Kaufmann Repetto, New York, NY
September 15 - October 31 2016
Kaufmann Repetto is pleased to announce a solo exhibition of works by Talia Chetrit at its New York gallery.
In her latest photographs Talia Chetrit has structured a series of performative scenarios in which the artist uses her body, and that of her partner, to destabilize the conventions of self-portraiture and its mechanisms of control. The shutter release—along with mirrors in her studio, deconstructed clothing and multiple cameras—are tools with which Chetrit sets up deliberate triangulations that present us with critical openings. It is through these openings that we see the artist repeatedly demonstrating her submission to her own process as an act of authorial agency.
The space between actor, photographer and spectator is flattened here. Chetrit knowingly refracts and disarticulates her own subjectivity while presenting us with her body in relation to objects and to other bodies. In one work an uncanny portrait of a camera is taken from below, the artist’s feet stretch up in a caressing intrusion as if to touch its face. One of the only images of her face shows the artist grinning widely having placed tiny mirrors over her eyes. Here she performs the simultaneous gestures of the reflective ‘seeing’ apparatus built into the camera’s anatomy, and also a willful, humorous blindness—each commentary about the exhibition, which when seen together belie our notions about the role of the photographer.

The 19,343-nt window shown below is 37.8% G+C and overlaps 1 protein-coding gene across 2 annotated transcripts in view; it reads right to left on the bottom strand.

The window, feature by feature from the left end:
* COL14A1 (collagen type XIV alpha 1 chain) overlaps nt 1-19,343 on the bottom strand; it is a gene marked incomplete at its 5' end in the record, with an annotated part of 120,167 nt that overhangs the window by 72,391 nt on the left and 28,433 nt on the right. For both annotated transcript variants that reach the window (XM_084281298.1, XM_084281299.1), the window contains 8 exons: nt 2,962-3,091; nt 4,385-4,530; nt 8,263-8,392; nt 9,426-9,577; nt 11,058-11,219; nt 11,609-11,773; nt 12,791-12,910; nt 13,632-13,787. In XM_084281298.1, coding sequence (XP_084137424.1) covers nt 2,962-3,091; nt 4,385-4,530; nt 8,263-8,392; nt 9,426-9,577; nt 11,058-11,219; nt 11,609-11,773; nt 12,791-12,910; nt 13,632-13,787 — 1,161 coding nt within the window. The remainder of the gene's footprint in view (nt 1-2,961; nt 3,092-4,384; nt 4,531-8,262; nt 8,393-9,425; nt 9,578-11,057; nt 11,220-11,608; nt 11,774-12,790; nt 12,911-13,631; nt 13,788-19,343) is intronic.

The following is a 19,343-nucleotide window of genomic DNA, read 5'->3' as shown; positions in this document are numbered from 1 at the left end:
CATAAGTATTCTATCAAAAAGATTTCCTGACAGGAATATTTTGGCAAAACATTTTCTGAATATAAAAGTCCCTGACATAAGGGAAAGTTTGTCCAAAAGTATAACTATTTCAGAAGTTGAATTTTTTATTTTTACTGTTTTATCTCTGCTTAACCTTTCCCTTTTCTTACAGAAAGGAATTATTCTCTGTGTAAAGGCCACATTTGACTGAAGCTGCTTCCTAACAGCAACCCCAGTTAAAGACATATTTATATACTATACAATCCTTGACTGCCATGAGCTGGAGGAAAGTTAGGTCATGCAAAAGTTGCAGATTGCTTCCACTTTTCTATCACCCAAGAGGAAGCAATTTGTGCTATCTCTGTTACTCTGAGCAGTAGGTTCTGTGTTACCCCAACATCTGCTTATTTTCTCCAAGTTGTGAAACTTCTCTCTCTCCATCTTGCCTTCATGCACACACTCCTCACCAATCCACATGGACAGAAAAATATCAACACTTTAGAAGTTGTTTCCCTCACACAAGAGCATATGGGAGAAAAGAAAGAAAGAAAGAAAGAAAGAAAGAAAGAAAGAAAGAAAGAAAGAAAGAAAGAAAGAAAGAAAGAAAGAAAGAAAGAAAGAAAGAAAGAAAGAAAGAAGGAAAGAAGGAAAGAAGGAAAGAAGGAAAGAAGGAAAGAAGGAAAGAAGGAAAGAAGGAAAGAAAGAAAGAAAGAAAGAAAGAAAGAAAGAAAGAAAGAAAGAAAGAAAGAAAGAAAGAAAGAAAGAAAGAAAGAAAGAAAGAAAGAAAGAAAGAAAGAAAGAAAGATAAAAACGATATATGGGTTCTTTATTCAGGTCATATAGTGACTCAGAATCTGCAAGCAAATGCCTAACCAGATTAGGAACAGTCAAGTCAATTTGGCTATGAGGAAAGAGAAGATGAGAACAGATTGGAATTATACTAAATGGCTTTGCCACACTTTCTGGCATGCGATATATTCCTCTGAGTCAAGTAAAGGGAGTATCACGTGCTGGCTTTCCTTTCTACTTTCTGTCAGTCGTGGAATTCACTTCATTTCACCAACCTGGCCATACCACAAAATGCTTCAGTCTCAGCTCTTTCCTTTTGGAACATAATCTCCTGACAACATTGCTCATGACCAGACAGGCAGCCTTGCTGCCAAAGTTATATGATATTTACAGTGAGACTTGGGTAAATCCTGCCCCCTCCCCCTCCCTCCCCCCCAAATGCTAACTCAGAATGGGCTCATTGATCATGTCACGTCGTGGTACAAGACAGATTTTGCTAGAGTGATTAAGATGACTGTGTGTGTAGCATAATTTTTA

Obscenity and transgressiveness can be the byproducts of any self-reflexive artistic practice of depth, but they are less often methods employed as concisely as Chetrit does in this project. What the artist considers to be an ‘irredu- cible’ corporeality captured here—that of the photographs she has taken of herself having sex, for instance—has an intentional commonality with her previous work. In the video and photographs taken of her parents in their home, in her earlier studio portraits, and in her street photography, Chetrit creates conditions within which she can document the ‘wrong’ performance, revealing various dynamics of disclosure, presentation and relationality.
Cameras have long been used as tools of domination, and the ‘female body’ is a surface that has reflected the bulb flashes of limitless oppressive strategies. What then should we take the photographer’s gaze to mean here when, in an anarchic move, she turns her camera on her own vagina? With this show, Chetrit invites us to traverse her mapless territory along with her, and—in discomfiting proximity to our own voyeurism—the artist reveals that we are all implicated in the intersubjective processes that produce images.
- Sahra Motalebi